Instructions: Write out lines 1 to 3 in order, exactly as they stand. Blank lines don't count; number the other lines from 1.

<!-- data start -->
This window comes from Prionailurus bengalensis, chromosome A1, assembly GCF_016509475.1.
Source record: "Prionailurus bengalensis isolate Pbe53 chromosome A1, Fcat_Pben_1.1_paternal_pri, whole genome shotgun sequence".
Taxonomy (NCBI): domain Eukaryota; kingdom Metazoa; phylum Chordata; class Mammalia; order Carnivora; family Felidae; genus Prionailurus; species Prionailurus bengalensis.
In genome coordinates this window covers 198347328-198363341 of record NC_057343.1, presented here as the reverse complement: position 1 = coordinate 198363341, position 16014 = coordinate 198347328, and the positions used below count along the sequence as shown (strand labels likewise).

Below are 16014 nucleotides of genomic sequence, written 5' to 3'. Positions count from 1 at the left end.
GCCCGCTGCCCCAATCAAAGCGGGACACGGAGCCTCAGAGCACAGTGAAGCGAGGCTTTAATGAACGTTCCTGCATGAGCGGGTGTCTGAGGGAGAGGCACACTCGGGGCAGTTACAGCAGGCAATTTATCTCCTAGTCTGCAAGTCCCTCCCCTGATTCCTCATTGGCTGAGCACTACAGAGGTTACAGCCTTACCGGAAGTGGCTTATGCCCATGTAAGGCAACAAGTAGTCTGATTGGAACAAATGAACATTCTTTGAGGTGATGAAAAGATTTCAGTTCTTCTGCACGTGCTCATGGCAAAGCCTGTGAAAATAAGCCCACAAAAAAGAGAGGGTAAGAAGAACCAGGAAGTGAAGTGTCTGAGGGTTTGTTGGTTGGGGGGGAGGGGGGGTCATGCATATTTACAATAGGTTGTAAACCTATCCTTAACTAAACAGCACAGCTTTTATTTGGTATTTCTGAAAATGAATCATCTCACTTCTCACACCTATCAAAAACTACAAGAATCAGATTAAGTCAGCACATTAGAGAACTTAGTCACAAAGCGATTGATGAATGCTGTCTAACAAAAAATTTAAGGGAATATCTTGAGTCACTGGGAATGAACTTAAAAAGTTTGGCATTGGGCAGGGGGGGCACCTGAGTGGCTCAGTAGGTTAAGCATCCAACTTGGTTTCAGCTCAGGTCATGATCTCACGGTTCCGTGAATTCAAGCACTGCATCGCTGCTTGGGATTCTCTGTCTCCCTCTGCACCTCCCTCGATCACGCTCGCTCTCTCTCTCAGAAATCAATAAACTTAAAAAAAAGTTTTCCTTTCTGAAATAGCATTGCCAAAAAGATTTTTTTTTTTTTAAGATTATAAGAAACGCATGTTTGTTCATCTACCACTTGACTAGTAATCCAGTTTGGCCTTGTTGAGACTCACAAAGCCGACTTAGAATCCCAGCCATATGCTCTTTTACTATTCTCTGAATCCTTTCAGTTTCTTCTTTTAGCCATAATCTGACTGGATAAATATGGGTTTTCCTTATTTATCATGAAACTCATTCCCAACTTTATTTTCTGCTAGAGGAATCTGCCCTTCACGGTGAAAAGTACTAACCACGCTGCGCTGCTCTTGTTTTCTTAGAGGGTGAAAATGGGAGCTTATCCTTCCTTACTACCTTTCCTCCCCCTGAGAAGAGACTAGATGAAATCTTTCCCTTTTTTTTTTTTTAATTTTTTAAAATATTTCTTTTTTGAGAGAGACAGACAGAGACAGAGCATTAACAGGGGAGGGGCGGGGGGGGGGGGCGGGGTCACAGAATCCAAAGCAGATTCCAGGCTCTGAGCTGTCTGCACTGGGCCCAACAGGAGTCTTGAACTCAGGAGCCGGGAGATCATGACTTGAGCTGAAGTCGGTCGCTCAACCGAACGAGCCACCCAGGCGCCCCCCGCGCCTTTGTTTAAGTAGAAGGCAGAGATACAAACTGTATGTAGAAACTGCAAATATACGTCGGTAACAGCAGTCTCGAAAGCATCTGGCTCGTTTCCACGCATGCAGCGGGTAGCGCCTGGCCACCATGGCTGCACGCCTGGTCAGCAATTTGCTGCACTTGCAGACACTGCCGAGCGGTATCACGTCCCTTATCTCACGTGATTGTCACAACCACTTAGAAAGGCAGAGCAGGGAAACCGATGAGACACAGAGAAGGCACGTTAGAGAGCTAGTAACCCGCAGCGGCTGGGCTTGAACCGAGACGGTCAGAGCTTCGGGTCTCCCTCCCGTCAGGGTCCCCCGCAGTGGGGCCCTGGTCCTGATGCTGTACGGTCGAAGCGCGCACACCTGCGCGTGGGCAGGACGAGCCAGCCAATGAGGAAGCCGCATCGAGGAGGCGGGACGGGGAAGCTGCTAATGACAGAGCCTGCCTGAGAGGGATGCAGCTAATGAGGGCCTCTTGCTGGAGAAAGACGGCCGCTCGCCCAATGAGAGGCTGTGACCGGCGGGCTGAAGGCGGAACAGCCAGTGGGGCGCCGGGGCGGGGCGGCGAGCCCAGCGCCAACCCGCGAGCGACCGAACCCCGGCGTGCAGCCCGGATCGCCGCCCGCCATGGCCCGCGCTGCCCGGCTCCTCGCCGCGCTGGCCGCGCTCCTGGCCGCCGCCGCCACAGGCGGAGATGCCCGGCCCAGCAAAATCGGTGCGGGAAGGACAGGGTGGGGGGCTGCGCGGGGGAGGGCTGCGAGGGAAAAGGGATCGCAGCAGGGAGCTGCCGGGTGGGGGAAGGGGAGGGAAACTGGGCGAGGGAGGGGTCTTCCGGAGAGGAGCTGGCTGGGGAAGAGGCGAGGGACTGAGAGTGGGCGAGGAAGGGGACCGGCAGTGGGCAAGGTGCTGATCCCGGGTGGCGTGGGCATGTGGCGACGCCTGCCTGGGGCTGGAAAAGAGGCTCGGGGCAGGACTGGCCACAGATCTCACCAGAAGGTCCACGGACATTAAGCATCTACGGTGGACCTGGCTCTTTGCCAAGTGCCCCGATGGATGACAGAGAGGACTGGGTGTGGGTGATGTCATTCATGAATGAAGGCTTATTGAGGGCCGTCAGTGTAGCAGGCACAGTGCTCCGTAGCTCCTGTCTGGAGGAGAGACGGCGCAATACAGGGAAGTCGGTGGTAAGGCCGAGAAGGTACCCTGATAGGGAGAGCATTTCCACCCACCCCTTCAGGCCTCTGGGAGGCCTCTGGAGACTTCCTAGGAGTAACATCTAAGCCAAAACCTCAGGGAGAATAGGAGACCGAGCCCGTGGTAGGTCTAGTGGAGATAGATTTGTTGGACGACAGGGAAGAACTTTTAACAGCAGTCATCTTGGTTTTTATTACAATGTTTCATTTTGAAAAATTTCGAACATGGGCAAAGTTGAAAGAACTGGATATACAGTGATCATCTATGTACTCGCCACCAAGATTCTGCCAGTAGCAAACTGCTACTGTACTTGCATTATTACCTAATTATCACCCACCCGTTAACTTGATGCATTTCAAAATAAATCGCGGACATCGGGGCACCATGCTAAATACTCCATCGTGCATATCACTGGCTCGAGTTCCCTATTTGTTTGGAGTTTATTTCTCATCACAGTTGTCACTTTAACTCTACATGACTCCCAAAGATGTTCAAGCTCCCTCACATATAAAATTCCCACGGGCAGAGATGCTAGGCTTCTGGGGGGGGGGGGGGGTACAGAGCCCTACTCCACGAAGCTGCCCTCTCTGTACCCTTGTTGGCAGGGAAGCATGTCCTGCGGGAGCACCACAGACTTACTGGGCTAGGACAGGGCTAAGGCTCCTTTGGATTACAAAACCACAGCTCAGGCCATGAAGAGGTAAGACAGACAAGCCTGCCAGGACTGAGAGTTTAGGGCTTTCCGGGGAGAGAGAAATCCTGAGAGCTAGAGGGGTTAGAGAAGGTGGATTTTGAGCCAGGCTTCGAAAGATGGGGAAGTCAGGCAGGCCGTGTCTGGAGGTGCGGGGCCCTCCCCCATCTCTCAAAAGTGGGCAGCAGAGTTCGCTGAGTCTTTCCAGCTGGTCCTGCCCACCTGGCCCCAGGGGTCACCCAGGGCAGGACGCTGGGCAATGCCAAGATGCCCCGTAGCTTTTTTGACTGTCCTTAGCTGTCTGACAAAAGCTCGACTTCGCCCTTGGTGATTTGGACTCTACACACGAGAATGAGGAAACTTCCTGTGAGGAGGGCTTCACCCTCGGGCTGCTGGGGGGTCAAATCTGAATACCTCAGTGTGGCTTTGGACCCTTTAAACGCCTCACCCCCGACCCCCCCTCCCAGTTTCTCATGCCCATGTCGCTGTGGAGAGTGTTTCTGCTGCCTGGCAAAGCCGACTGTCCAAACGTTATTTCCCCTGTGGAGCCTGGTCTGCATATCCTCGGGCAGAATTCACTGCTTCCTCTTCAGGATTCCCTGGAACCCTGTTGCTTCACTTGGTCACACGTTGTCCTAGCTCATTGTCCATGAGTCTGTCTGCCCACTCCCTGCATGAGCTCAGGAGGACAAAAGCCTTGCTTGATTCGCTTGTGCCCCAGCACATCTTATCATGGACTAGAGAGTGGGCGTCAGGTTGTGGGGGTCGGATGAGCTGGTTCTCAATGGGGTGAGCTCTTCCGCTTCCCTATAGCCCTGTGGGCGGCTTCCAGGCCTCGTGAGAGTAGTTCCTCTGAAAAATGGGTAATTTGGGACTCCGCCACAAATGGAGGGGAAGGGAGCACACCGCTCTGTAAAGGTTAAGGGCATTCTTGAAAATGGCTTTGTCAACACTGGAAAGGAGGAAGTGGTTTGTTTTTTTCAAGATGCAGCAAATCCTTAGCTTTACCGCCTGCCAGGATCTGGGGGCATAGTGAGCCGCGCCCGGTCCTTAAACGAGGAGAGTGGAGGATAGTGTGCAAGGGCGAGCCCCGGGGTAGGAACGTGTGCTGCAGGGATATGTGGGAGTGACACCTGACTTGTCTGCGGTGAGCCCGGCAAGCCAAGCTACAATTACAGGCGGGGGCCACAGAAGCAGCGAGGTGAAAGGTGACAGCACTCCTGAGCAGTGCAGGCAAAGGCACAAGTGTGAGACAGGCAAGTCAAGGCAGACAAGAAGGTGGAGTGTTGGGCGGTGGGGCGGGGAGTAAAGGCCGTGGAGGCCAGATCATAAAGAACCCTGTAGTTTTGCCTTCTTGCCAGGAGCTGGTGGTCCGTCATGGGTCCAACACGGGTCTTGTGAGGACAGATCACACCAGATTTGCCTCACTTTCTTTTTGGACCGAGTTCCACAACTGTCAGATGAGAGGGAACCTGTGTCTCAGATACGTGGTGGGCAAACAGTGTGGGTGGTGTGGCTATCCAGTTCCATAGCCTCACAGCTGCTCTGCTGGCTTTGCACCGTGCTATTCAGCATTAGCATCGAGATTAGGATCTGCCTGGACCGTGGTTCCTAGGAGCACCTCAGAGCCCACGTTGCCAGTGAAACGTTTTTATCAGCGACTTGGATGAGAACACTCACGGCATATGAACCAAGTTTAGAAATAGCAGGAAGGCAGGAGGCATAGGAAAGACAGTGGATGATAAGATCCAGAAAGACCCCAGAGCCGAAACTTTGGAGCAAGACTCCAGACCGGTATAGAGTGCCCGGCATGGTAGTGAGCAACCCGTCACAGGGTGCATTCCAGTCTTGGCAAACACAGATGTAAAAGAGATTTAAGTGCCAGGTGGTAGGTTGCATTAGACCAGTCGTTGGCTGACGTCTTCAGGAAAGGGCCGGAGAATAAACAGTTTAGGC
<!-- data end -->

This window comes from Prionailurus bengalensis, chromosome A1, assembly GCF_016509475.1.
Source record: "Prionailurus bengalensis isolate Pbe53 chromosome A1, Fcat_Pben_1.1_paternal_pri, whole genome shotgun sequence".
Taxonomy (NCBI): domain Eukaryota; kingdom Metazoa; phylum Chordata; class Mammalia; order Carnivora; family Felidae; genus Prionailurus; species Prionailurus bengalensis.